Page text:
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anonymous
 5 years ago
For each polynomial function, one zero is given. Find all others..
f(x)=4x^3+6x^22x1; 1/2(is given)
anonymous
 5 years ago
For each polynomial function, one zero is given. Find all others.. f(x)=4x^3+6x^22x1; 1/2(is given)

This Question is Closed

anonymous
 5 years ago
Best ResponseYou've already chosen the best response.0I need to go to bed, so I'll tell you what you need to do. If you need clarification on how to do anything, I'm sure you can look up what's needed. You're given x=1/2 is a root. This means that (x(1/2)) is a factor of your equation. Consequently, you can use polynomial division to divide the polynomial by (x(1/2)) to end up with a quadratic, Q(x), so that\[f(x)=(x(1/2))Q(x)\]All you need to do then is find the factors of that quadratic, Q(x) and you'll be done. If you do the polynomial division correctly, you should have no remainder.

anonymous
 5 years ago
Best ResponseYou've already chosen the best response.0Thanks for your help...but I have no idea what your talking about

anonymous
 5 years ago
Best ResponseYou've already chosen the best response.0Our teacher is teaching syntheic divison and when I did that I came up with 4x^2+8x+2. Im confused because I thought that could be factored

anonymous
 5 years ago
Best ResponseYou've already chosen the best response.0I can't really explain polynomial division on this site. You can find stuff on YouTube or something...ah, synthetic division...similar thing

anonymous
 5 years ago
Best ResponseYou've already chosen the best response.04x^2+8x+2 is what I got too

anonymous
 5 years ago
Best ResponseYou've already chosen the best response.0I thought the next step would be to factor... to find the answers. I get that (x1/2) is one answer

anonymous
 5 years ago
Best ResponseYou've already chosen the best response.0It can be factored. Find the roots of the equation, alpha and beta, say, and then you have \[(x\alpha)(x\beta)=4x^2+8x+2\]

anonymous
 5 years ago
Best ResponseYou've already chosen the best response.0I dont know what that is??

anonymous
 5 years ago
Best ResponseYou've already chosen the best response.0The discriminant is 32, which is positive, but not a perfect square, so you will get two distinct, real, irrational roots.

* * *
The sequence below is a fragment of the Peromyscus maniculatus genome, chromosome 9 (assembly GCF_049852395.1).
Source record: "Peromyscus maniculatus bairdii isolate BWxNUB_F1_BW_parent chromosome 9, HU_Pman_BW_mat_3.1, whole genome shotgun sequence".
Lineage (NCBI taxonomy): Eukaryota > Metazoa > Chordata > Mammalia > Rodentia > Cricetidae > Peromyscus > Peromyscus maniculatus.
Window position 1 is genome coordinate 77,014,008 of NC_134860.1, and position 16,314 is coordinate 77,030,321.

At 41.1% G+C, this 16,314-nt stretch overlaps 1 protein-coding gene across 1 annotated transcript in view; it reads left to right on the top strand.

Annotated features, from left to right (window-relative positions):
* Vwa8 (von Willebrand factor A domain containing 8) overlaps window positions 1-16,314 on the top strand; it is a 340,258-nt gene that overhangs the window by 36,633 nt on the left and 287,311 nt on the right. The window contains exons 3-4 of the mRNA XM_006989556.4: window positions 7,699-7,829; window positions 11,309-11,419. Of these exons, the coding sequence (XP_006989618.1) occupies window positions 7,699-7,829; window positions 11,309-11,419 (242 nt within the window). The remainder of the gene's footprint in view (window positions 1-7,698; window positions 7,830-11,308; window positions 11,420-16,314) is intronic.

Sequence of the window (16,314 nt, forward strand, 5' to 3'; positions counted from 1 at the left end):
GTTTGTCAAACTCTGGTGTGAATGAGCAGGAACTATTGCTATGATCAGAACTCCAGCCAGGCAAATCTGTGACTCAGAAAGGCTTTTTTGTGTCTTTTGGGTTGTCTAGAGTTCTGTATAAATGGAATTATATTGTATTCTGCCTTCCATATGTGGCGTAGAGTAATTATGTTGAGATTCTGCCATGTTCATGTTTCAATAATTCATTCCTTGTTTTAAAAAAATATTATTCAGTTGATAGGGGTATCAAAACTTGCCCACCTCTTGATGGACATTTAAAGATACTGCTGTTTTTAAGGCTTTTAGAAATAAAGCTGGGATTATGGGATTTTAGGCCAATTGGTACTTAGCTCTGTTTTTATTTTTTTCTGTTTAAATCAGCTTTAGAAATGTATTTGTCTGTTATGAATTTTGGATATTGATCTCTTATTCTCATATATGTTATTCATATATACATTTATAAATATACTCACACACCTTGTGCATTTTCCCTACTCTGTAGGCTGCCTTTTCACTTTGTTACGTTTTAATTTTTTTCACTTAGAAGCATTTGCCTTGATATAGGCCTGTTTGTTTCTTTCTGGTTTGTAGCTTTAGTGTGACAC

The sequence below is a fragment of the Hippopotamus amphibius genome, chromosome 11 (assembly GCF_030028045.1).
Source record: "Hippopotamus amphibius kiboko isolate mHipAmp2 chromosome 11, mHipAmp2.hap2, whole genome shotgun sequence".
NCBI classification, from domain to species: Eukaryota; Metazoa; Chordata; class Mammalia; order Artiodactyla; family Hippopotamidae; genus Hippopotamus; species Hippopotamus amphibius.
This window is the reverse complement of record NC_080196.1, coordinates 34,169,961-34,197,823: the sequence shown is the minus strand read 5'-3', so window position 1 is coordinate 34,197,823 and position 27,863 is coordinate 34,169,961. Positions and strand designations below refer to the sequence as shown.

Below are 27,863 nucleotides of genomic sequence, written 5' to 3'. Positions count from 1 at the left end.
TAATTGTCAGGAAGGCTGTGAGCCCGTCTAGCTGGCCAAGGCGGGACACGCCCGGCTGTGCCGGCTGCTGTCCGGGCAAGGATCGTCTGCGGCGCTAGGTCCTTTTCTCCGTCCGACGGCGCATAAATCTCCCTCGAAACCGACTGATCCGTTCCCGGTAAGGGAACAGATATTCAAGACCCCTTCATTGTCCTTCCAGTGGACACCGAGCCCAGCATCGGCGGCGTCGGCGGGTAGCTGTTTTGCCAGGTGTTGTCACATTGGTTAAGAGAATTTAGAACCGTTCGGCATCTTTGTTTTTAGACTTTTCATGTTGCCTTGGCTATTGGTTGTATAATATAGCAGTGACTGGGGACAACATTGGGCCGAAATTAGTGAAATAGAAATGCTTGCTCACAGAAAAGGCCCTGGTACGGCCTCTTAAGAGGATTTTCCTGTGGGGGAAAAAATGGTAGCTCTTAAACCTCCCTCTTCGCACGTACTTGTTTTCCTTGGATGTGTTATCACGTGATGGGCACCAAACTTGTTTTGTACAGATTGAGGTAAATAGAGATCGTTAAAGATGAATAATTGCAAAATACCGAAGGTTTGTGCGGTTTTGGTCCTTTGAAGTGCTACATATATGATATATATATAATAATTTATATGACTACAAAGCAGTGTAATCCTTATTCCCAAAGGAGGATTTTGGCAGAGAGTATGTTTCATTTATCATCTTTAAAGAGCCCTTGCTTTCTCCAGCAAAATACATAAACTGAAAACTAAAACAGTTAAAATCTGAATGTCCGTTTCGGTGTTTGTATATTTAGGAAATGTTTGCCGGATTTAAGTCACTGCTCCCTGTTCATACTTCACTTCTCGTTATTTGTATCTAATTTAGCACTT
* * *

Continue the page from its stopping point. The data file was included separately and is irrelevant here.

anonymous
 5 years ago
Best ResponseYou've already chosen the best response.0You don't know the quadratic formula?

anonymous
 5 years ago
Best ResponseYou've already chosen the best response.0Oh, so I use the quadratic instead of factoring??

anonymous
 5 years ago
Best ResponseYou've already chosen the best response.0Well, you'll still be factoring...I'll show you.

anonymous
 5 years ago
Best ResponseYou've already chosen the best response.0\[x=\frac{8{\pm}\sqrt{8^24 \times 4 \times 2}}{2 \times 4}=\frac{2{\pm}\sqrt{2}}{2}\]

anonymous
 5 years ago
Best ResponseYou've already chosen the best response.0Now, since these xvalues give zeros, we must have that\[(x(\frac{2+\sqrt{2}}{2}))(x(\frac{2\sqrt{2}}{2}))=0\]

anonymous
 5 years ago
Best ResponseYou've already chosen the best response.0Those factors on the lefthand side will be your factors. The total thing will then be the lefthand side of the above times (x1/2).

anonymous
 5 years ago
Best ResponseYou've already chosen the best response.0I feel like Im wasting your time. I am suppose to have three answers. (x1/2) is one of the answers and I understand why we did the quadratic. But I still dont know what the other two answers are. Thanks for attempting to help me!!

anonymous
 5 years ago
Best ResponseYou've already chosen the best response.0The other two answers are what I just gave you. Your polynomial is then \[(x1/2)(x(\frac{2+\sqrt{2}}{2}))(x(\frac{2\sqrt{2}}{2}))\]

anonymous
 5 years ago
Best ResponseYou've already chosen the best response.0You have your three factors. It's ugly, but that's it.

anonymous
 5 years ago
Best ResponseYou've already chosen the best response.0Thanks.. I get scared when things are ugly... I tend to think its wrong.

anonymous
 5 years ago
Best ResponseYou've already chosen the best response.0Wait...I forgot to mention, when I use this method, I expand to check. What you get in this instance is \[\frac{1}{4}(4x^3+6x^22x1)\] which is okay if all we care about are solving for those x's that yield zero, but if you want to get back to the original polynomial, you'll have to multiply the three factors through by 4. Since 4 is 2 x 2, I would give one factor ro the second factor and the other 2 to the last. You'd have\[(x1/2)(2x(2+\sqrt{2}))(2x(2\sqrt{2}))\]

anonymous
 5 years ago
Best ResponseYou've already chosen the best response.0^^^ that's what you need. It's so hard to explain this stuff properly online and I'm falling asleep. Good luck, and sorry if I've confused you. I'm better when awake!
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